Last month I described a bit about my family history work at Glenbow Ranch Provincial Park (GRPP) as a member of the research team from the Archaeological Society of Alberta – Calgary Centre (ASA-CC). This month I thought I would explain our project at Glenbow, give you one family history story, and let you know a bit about this beautiful park.

The ASA-CC has done field work (mapping and surveys and, last year, excavation) at the park for five seasons as part of our Glenbow Town and Quarry Project. We are studying the Glenbow Quarry and the associated village where the married workers and their families lived. This quarry was vital to our provincial history as it supplied the sandstone for the exterior of the Alberta Legislature Building and Government House, the former residence of the Lieutenant Governor of Alberta. Many buildings in Calgary were also constructed from this stone. Unfortunately, most people today know nothing about this interesting piece of our provincial history. We at the ASA-CC are out to fix that!

As I discussed last month, I also do the historic research on the project, contacting descendants of the families that lived and worked there. One of the first photos we received was this one. The family that donated it had no idea why they had it since none of their family members were in it. It was labeled simply ‘Glenbow Residents’. It became my mission to identify the photo and the people in it.



“Glenbow Residents”

Like me, you might guess that it depicts a wedding, and you’d be right; notice the clergyman in the centre of the photo and the woman dressed in white with flowers in her hair. Eventually the couple in the upper right hand corner (Betty and Currey Wearmouth) were recognized by a family member, allowing me to date the photo to 1910 (because of baby Stennard on Betty’s shoulder). Then a distant relative picked out the bridal couple and pieces started clicking into place. I had the church record of the wedding already, identifying the Reverend (Ralph D. Harrison), and the date (Oct. 30, 1910), and was then able to contact other family members to put names to the rest of the bridal party (L to R: Arthur Hughes and Walter Hughes, brothers of the bride; Ethel Hughes, bride; Tom Gillard, groom; Eleanor Hughes, Walter’s wife). I’m still looking for the identities of the rest of the people in the photo – perhaps you recognize someone? If so, please let me know! This photo captures a happy moment in the history of Glenbow, links the stories of several interesting people together, and hints that there is so much more to find out.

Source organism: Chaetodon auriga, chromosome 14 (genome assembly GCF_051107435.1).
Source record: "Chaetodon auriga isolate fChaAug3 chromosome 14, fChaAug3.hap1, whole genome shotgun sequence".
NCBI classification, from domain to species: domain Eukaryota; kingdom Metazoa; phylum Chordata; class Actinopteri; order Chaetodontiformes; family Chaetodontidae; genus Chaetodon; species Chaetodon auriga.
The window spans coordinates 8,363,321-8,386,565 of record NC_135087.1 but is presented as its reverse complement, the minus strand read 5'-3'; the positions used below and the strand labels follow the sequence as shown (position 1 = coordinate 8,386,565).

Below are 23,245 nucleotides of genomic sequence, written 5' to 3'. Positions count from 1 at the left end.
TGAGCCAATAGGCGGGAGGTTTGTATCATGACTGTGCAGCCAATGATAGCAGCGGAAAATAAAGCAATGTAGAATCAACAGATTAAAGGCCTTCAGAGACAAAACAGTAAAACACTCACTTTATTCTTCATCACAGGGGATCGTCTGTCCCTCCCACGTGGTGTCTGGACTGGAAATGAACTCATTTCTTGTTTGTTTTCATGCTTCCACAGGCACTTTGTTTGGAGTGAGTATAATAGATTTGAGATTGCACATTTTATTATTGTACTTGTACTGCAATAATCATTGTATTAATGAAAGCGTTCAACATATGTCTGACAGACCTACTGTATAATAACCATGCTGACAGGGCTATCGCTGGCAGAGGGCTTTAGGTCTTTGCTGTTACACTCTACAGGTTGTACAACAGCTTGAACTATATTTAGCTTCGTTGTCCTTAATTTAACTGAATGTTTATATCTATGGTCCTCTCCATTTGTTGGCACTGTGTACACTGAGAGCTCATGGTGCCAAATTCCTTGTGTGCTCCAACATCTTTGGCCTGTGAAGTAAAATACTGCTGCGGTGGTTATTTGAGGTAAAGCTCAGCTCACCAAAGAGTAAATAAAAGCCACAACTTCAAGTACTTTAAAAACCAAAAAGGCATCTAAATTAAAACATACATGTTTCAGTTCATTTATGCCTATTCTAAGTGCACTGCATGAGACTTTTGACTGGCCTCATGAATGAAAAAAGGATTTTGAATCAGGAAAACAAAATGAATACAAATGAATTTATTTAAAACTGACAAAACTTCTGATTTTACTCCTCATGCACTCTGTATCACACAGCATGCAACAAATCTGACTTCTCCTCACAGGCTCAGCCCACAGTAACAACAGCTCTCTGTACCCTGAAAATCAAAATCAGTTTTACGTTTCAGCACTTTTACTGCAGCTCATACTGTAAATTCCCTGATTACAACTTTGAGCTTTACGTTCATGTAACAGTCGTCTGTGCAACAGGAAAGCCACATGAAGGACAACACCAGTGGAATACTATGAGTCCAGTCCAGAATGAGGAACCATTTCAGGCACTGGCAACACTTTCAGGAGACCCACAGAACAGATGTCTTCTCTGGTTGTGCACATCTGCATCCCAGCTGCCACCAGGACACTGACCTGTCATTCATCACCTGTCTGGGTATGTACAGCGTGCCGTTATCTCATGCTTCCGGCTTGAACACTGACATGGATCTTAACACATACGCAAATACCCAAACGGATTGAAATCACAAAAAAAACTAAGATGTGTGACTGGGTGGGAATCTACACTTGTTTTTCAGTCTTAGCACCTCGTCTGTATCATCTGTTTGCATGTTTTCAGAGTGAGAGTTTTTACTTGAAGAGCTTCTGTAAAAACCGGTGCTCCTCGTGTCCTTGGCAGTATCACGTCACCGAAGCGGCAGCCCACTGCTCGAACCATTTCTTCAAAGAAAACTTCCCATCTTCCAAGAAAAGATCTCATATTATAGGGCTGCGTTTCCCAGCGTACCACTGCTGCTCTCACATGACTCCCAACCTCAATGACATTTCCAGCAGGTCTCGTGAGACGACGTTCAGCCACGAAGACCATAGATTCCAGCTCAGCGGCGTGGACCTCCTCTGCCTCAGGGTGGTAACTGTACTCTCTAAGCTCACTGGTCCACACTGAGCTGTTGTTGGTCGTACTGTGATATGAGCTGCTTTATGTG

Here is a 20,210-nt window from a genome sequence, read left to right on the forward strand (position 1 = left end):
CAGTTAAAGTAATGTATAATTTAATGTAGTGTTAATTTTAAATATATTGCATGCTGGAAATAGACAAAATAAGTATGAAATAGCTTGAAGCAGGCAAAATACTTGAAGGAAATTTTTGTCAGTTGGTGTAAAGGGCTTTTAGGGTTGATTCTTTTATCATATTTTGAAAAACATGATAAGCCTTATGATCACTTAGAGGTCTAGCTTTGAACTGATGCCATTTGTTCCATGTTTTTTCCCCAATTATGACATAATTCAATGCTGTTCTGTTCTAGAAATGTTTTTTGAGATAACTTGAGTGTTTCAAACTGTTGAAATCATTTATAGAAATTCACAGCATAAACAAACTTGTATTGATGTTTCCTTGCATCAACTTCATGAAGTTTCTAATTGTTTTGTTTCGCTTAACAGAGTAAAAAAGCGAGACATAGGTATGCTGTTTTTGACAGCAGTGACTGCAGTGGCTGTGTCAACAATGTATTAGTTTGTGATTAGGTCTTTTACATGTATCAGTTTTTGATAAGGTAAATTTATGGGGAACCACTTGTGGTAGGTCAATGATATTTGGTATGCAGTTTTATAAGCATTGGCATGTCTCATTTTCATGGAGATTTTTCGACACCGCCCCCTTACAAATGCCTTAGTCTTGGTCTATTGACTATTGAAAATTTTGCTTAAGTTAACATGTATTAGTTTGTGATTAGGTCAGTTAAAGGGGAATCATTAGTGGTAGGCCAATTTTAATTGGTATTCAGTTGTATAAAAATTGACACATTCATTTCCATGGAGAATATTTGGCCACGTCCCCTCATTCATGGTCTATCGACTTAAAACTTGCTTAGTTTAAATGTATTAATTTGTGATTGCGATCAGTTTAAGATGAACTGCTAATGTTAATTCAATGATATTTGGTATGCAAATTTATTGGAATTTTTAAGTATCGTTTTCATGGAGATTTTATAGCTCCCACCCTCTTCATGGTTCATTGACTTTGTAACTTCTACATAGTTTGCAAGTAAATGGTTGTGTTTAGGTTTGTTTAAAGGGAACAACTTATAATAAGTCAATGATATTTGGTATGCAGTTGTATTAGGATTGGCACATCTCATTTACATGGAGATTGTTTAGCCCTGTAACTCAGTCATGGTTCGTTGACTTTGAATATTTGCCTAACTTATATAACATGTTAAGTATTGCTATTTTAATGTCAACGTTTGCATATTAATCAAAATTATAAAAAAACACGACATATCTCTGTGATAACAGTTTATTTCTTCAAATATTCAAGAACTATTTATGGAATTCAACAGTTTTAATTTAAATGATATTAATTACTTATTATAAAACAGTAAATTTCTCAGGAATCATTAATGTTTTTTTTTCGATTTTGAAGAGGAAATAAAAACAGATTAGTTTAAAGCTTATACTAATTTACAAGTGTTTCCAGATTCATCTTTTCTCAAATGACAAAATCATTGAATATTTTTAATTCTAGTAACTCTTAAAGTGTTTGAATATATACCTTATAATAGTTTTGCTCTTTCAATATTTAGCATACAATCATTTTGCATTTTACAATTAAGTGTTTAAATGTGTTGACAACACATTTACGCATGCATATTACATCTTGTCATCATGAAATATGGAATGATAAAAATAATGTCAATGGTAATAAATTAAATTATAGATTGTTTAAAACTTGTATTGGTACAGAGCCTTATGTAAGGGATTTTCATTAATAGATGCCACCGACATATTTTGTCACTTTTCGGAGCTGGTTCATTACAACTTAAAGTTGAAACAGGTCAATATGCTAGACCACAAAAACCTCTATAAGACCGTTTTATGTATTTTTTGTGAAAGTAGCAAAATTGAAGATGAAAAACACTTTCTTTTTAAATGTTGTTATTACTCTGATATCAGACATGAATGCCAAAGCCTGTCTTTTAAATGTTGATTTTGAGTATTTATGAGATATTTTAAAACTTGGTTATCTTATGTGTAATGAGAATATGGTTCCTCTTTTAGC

I get to tell lots of stories about Love and Loss, Hope and Hardship, and other tidbits from the History of This Great Province (cue the waving flags) when I guide a tour to the area of Glenbow Village during Historic Calgary Week. This will be my fourth year on the program. My tour runs the morning of July 26 and will be expanded this year to the area just below the quarry so I can explain our excavations there.

I, and other members of the ASA-CC, will also be at the park for GRPP Day on July 19. We are there to let the general public know about archaeology in Alberta, our work in the Calgary area, and the history and archaeology at the park.

Located along the Bow River, GRPP connects Calgary with Cochrane. It is accessed off Highway 1A, just east of the big hill coming out of Cochrane on the way to Calgary. A nice big sign now points you to the access onto Glenbow Road. This winding gravel road leads you to the park entrance. Hiking and cycling trails can be reached from the parking lot. The Interpretive Centre is staffed by volunteers most weekends. Summer is especially busy with many different programs for all ages offered by the park staff.

If you are wondering about the name of the park and think it sounds familiar, you are right. ‘Glenbow’ has been used for the name of several things in the region. The term originated as the name for a water tower along the CPR line laid in 1883. It then designated a ranch, a quarry, a village, and a post office. The owner of the ranch eventually sold his land to Eric Harvie (lawyer, oil-baron, rancher and philanthropist), who later founded and funded the Glenbow Museum and Archives in downtown Calgary. Thanks to the generosity of the Harvie family, the ranch land became Glenbow Ranch Provincial Park, and all Albertans can now enjoy this awe-inspiring grassland landscape nestled along the mighty Bow.

The Glenbow Town and Quarry Project keeps me busy with research of various kinds in the fields of family history and archaeology. I treasure the time I get to spend working in the park; it is a gorgeous place and has such a rich past (did I mention one of the paths goes right by tipi rings?). Best of all, it is a place where people can relax in a quiet, natural environment, just a stone’s throw from the metropolis of Calgary and the bedroom community of Cochrane. It seems when I turn off the double divided speedway that is Highway 1A, onto the graveled track to GRPP, that I am winding my way back in time and everything slows down. My eyes feast on the rainbow of wildflowers, I hear the osprey calling, I smell the grasses that rustle as I brush past them. I feel I am walking through history itself.

I encourage you to come down to the park this summer, to enjoy its trails winding through the valley, possibly to try one of the park programs, or to say ‘Hi’ to one of the archaeologists who might be working there when you visit. Besides being a gorgeous natural environment, this is a place where, when you dig a little deeper, you discover that family histories tell the history of a community and its contribution to our province.

This article was originally printed in the Bergen News and is being reprinted with permission. Photo courtesy of Walter Tremblay.


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